April 19, 2012

Pork & Turkey Meatloaf

If you're thinking that you've seen this combination of meats from me before, you're right: Pork & Turkey Meatballs is the exact same recipe, so check it out if you would like to make this. The only change is that you're making one big meatball, so to speak, and it takes longer to cook.

I use lean ground turkey thigh and lean ground pork, and cut the meatloaf into 12 slices, effectively making each slice the same food value as one of the meatballs (approximately 133 calories* per slice, if you're counting). It makes a great dinner centrepiece, and the leftovers make predictably delicious sandwiches. In fact, I urge you to make a grilled cheese sandwich in which a very thin slice of this meatloaf is placed between layers of cheese; you will doubtless eat it dangerously fast, if my experience is anything to go by.

For cooking the meatloaf, preheat your oven to 350 F, and shape the meat mixture into a loaf with your hands before placing it gently into a loaf-pan. Bake the meatloaf, uncovered, for 45 minutes. Paint with a little soy sauce or worcestershire sauce, bump up the temperature to 400 F, and bake for another 15 minutes. Carefully remove the meatloaf from the pan (I use two flipper-type spatulas, one on each end) to a warmed plate or a cutting board.

I recommend letting the meatloaf stand for ten minutes when it comes out of the oven before slicing, for optimum slice cohesion. You can tent it with foil if you're worried that it will cool down too much. Slice only what you need right away, and let the rest continue to cool until dinner's over. Then slice the rest, and store how you wish. You'll find the completely cooled meatloaf slices much more neatly and tidily than the first ones.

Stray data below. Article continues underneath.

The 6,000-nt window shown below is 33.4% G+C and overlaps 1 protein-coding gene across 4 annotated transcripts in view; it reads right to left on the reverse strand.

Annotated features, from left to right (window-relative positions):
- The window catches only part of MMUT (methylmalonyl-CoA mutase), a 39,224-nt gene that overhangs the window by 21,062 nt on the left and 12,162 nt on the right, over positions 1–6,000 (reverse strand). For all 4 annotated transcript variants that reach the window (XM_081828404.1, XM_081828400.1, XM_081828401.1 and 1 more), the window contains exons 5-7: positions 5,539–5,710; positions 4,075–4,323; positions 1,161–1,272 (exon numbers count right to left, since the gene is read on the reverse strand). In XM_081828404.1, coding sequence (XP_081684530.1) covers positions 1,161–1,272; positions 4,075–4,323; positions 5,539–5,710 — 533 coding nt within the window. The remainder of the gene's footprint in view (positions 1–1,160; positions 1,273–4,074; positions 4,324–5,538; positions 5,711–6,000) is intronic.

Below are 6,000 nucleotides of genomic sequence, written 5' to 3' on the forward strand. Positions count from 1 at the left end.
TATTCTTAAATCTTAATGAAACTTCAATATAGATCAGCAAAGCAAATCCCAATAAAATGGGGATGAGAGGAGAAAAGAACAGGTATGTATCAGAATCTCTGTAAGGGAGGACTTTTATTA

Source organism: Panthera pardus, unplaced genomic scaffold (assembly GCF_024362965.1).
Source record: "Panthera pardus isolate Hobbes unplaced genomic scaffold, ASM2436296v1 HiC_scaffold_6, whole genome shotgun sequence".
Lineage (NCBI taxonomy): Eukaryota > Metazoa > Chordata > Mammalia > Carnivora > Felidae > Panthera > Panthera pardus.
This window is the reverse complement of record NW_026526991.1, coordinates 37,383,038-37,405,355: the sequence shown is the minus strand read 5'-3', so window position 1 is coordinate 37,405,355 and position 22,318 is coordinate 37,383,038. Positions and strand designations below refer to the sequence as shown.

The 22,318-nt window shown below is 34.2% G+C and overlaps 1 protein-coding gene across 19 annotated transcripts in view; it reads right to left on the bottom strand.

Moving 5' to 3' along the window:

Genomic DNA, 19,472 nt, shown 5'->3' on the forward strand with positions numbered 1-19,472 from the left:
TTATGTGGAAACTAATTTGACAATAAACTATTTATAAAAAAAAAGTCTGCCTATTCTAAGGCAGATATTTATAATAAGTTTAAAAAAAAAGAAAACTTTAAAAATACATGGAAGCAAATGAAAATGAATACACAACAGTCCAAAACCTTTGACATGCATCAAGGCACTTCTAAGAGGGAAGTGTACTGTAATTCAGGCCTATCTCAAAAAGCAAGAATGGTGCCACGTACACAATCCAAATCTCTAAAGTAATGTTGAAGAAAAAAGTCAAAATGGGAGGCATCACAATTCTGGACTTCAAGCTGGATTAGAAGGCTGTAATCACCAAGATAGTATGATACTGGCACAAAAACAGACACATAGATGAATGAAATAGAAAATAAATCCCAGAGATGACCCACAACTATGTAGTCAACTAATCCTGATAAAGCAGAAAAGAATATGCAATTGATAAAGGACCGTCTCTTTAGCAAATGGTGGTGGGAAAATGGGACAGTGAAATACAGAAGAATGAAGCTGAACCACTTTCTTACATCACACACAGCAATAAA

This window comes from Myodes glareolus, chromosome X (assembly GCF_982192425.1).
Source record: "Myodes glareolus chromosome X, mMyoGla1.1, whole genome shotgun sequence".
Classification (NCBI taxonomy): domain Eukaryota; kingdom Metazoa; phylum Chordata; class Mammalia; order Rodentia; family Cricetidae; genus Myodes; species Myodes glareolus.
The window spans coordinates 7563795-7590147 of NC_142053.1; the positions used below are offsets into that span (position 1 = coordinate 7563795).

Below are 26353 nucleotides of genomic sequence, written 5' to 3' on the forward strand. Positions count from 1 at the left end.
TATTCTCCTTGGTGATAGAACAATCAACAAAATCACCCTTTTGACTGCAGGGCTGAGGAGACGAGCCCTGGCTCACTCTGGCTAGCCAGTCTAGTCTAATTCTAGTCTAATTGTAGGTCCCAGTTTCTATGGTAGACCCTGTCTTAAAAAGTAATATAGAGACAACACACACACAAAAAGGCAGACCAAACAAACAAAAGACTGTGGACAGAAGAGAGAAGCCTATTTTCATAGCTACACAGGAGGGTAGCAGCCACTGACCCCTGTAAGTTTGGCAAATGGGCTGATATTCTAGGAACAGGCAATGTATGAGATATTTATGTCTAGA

One of the great things I discovered about this recipe is that it freezes incredibly well. We had a few slices left over after the dinner that you see above, and the aforementioned sandwiches, and I wrapped the slices all together in plastic wrap, which I then bagged up in a freezer bag with the air squeezed out. Two weeks later, we hauled out the bag, defrosted it, reheated the slices on medium power in the microwave, and had a yummy dinner that took very little effort. Somehow, that sort of thing always makes me feel like I'm getting away with something.

What kind of sides you serve with meatloaf is entirely up to your preference. I don't usually go for mashed potatoes, because I don't put a sauce or gravy on the meatloaf. In the picture above, the potato-half you see is a very simple twice-baked potato, wherein the insides of a baked potato were scraped out and mixed with a little monterey jack or edam cheese, some smoked paprika, and a dollop of sour cream. The filling was smoothed back into the baked potato shell, and briefly broiled, topped with a tiny bit more sour cream, and some green onion. You could also go with a nice rice pilaf, or even macaroni and cheese, a creamy orzo side dish, or even french fries. The other side, broccoli, is a no-brainer in our household. Need a veggie? How about broccoli?! We eat a lot of it, either plain steamed with a pinch of kosher salt, or drizzled with a little toasted sesame oil (especially for an Asian-flavoured dinner). In asparagus season, that makes a great choice too, but any veggie side will do: crisp green salad, corn on-or-off the cob, green beans, spicy carrot coins...even green peas, if that's your thing (but I'll pass, frankly). And the end of the day, you know what you like; serve it with this meatloaf.

*calorie information from an online calculator, the accuracy of which I cannot vouch for.

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